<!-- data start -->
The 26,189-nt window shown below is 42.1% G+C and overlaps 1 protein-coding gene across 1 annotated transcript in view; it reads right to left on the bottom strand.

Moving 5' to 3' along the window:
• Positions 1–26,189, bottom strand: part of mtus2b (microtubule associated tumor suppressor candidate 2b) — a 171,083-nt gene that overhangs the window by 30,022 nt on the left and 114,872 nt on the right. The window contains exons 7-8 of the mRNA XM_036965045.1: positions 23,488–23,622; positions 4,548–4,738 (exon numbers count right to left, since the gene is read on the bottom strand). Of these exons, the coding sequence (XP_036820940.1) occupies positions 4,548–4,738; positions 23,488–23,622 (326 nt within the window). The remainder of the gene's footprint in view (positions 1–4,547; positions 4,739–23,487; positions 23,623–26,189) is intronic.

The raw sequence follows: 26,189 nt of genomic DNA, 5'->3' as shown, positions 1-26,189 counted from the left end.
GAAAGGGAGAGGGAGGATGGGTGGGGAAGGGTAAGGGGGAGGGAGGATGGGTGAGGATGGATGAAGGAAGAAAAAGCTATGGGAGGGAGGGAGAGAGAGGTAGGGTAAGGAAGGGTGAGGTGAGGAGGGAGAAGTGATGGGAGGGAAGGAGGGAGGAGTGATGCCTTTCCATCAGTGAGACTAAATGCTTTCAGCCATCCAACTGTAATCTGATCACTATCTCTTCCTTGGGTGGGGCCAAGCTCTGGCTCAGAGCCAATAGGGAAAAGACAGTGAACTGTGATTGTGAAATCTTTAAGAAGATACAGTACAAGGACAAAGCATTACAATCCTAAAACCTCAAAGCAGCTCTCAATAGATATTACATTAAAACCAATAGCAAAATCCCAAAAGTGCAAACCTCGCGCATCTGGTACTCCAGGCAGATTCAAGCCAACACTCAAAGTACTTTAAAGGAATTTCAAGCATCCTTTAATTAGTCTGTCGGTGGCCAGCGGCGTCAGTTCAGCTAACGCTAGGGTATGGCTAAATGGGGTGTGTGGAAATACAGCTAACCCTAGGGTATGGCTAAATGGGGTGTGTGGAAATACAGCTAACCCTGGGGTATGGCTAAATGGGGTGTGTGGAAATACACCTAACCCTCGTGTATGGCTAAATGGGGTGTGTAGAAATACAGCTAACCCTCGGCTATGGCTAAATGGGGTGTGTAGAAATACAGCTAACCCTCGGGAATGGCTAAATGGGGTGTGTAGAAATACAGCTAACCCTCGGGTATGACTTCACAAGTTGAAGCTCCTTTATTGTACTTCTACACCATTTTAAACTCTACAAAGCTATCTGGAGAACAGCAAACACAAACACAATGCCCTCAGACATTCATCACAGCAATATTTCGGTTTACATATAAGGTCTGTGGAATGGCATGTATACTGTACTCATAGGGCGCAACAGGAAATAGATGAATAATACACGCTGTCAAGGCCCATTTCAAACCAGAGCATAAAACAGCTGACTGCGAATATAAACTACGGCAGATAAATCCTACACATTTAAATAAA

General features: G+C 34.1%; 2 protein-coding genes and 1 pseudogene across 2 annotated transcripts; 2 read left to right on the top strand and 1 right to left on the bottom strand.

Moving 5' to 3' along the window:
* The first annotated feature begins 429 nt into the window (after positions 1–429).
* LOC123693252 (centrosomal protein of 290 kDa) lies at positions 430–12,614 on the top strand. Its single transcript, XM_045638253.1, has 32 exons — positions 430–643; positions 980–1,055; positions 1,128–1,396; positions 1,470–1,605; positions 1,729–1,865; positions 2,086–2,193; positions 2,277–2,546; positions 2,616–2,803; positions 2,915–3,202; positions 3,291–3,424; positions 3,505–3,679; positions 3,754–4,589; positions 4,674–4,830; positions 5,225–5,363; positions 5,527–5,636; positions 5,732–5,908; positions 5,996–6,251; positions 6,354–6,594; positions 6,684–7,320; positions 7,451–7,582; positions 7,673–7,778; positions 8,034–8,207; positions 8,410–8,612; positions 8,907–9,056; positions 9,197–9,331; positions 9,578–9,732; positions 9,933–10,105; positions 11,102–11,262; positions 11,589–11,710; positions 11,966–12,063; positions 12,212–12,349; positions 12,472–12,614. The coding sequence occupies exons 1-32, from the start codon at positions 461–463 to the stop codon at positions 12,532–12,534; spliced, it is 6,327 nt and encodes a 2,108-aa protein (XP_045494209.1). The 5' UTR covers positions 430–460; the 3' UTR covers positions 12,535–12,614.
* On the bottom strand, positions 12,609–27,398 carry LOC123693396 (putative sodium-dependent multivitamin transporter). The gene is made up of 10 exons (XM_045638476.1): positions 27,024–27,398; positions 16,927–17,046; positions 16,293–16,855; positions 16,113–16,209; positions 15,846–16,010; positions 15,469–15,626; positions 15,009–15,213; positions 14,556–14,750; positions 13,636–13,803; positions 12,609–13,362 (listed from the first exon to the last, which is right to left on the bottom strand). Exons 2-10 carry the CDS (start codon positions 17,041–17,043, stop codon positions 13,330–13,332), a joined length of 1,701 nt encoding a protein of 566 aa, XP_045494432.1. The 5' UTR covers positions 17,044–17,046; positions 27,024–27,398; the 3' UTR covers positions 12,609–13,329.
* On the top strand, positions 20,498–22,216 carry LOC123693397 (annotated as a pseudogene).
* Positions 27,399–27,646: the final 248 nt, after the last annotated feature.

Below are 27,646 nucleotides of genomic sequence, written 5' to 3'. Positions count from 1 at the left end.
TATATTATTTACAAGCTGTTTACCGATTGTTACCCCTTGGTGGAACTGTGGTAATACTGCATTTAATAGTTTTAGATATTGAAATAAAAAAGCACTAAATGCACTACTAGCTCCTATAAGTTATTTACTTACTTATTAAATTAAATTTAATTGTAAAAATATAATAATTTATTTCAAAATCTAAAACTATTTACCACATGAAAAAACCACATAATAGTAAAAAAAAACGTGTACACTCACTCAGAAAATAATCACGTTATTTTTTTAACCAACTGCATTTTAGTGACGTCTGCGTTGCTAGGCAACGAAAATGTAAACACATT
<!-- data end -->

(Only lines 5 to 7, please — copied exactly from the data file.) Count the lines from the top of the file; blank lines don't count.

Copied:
GAAAGGGAGAGGGAGGATGGGTGGGGAAGGGTAAGGGGGAGGGAGGATGGGTGAGGATGGATGAAGGAAGAAAAAGCTATGGGAGGGAGGGAGAGAGAGGTAGGGTAAGGAAGGGTGAGGTGAGGAGGGAGAAGTGATGGGAGGGAAGGAGGGAGGAGTGATGCCTTTCCATCAGTGAGACTAAATGCTTTCAGCCATCCAACTGTAATCTGATCACTATCTCTTCCTTGGGTGGGGCCAAGCTCTGGCTCAGAGCCAATAGGGAAAAGACAGTGAACTGTGATTGTGAAATCTTTAAGAAGATACAGTACAAGGACAAAGCATTACAATCCTAAAACCTCAAAGCAGCTCTCAATAGATATTACATTAAAACCAATAGCAAAATCCCAAAAGTGCAAACCTCGCGCATCTGGTACTCCAGGCAGATTCAAGCCAACACTCAAAGTACTTTAAAGGAATTTCAAGCATCCTTTAATTAGTCTGTCGGTGGCCAGCGGCGTCAGTTCAGCTAACGCTAGGGTATGGCTAAATGGGGTGTGTGGAAATACAGCTAACCCTAGGGTATGGCTAAATGGGGTGTGTGGAAATACAGCTAACCCTGGGGTATGGCTAAATGGGGTGTGTGGAAATACACCTAACCCTCGTGTATGGCTAAATGGGGTGTGTAGAAATACAGCTAACCCTCGGCTATGGCTAAATGGGGTGTGTAGAAATACAGCTAACCCTCGGGAATGGCTAAATGGGGTGTGTAGAAATACAGCTAACCCTCGGGTATGACTTCACAAGTTGAAGCTCCTTTATTGTACTTCTACACCATTTTAAACTCTACAAAGCTATCTGGAGAACAGCAAACACAAACACAATGCCCTCAGACATTCATCACAGCAATATTTCGGTTTACATATAAGGTCTGTGGAATGGCATGTATACTGTACTCATAGGGCGCAACAGGAAATAGATGAATAATACACGCTGTCAAGGCCCATTTCAAACCAGAGCATAAAACAGCTGACTGCGAATATAAACTACGGCAGATAAATCCTACACATTTAAATAAA

General features: G+C 34.1%; 2 protein-coding genes and 1 pseudogene across 2 annotated transcripts; 2 read left to right on the top strand and 1 right to left on the bottom strand.

Moving 5' to 3' along the window: